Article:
I hope everyone knows what this word means
if you're adding routes to this site. We cannot tolerate any sort of plagiarism or the site will not exist.
I think nearly everyone understands that one of the goals of this site is to provide a resourse for climbing beta in the contributer's own words. Otherwise, what's the point of having a second opinion on a route? Just paste a whole guidebook onto the web.
Unfortunately, we had an instance of blatant plagiarism. I'll post Bernard Gillett's comment on such a route (which has been since deleted). Let's not make this a habit or the quality or plain existence of this site may no longer be.
It's been said that imitation is the most sincere form of flattery (something like that), but I draw the line at plagiarism.
Compare the following passage that I wrote on page 165 of my guidebook to what you have submitted above: "This route is the lowest of the seven; it climbs the south face of Basilica and Belfry (8 bolts with continuous climbing). The thin spire on the right (the Belfry) may sprout a route in the future."
Yours is not the first route description on this site that sounds suspiciously like my writing, but it's the first I am aware of where I've been quoted verbatim. I've also had my work copied in another guidebook (I'll spare the author public embarrassment by not mentioning his name here). It is disturbing, at best, to find my prose showing up where it shouldn't, especially when someone else earns money from it (not the case here for you, (name taken out), though it's possible the owners of this site realize monetary gains for their endeavors). You also copied my guide in the other routes you submitted for the (name taken out).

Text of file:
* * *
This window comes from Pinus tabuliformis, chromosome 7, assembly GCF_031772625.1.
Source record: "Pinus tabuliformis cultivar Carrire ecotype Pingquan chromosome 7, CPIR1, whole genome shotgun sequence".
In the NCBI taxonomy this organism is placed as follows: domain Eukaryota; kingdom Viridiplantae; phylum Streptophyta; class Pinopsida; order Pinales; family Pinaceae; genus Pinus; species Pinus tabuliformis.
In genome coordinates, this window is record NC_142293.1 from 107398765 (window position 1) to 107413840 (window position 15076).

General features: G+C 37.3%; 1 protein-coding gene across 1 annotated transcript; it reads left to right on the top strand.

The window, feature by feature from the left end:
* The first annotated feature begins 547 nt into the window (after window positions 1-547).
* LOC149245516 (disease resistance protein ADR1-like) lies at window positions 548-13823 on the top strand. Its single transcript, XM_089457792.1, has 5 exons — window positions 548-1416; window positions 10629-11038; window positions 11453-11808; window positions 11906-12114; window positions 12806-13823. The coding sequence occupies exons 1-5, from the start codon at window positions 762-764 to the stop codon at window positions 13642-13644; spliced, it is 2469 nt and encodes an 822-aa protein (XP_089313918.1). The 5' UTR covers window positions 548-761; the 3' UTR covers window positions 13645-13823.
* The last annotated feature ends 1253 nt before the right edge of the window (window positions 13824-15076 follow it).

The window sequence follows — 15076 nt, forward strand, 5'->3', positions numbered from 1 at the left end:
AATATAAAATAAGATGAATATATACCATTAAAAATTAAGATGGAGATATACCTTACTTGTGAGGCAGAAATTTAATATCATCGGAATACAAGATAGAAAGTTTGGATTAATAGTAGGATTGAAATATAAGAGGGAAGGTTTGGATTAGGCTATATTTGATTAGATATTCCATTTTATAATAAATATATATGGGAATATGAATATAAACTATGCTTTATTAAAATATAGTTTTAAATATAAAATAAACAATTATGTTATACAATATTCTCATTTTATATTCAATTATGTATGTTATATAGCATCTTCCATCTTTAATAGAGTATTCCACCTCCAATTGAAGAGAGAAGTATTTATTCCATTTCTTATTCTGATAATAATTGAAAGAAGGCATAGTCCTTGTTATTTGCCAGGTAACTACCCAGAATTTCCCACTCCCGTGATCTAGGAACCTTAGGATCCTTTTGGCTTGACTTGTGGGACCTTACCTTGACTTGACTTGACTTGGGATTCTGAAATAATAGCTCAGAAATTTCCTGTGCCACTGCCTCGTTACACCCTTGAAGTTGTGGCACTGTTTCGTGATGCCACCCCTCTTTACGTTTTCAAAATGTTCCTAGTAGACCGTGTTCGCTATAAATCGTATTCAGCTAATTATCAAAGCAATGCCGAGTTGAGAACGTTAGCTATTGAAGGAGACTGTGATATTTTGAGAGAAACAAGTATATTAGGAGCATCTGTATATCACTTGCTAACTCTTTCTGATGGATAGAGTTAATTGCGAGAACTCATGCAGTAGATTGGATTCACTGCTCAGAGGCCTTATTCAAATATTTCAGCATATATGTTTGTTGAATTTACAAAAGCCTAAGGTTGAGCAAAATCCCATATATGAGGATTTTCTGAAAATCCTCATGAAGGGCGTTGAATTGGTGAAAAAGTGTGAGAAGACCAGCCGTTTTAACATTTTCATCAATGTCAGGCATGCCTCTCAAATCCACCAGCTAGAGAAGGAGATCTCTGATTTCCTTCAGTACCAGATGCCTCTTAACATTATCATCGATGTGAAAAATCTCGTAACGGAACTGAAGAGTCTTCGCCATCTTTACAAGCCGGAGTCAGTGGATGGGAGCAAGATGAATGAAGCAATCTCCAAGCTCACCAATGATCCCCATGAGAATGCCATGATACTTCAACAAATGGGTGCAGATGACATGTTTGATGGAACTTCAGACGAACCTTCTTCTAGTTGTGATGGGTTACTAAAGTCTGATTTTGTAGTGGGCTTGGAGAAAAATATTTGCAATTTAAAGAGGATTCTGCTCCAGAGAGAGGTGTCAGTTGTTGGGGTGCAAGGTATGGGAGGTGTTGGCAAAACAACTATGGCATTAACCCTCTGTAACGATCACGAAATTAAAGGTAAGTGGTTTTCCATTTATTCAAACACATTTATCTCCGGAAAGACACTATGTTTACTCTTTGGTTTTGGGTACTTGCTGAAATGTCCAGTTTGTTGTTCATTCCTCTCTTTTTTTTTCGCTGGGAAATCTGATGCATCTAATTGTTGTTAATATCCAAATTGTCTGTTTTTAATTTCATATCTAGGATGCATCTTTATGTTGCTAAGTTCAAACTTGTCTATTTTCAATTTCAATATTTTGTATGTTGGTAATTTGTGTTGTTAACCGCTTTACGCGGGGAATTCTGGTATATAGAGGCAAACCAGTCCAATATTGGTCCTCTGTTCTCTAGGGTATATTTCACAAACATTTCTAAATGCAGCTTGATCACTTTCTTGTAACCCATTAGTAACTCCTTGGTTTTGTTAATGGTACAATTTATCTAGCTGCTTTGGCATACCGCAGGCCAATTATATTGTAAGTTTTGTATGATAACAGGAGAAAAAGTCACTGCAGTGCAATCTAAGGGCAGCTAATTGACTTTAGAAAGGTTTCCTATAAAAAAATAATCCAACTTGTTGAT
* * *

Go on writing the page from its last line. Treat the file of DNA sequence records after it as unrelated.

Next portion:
It takes considerable time, skill, and financial investment to write a good book. Though I have no intention (nor interest) of pursuing any legal action, I think it's best that my intellectual property remains intact, and I'd hazard a guess that my publisher would view such plagiarism as a rather more egregious offense than I have.
Play by the rules - you may come to appreciate a well-written guidebook after being forced to describe 1300 routes in your own words. (Don't try this at home, as you'll surely come to grief after writing the phrase "right-facing dihedral" for the thousandth time).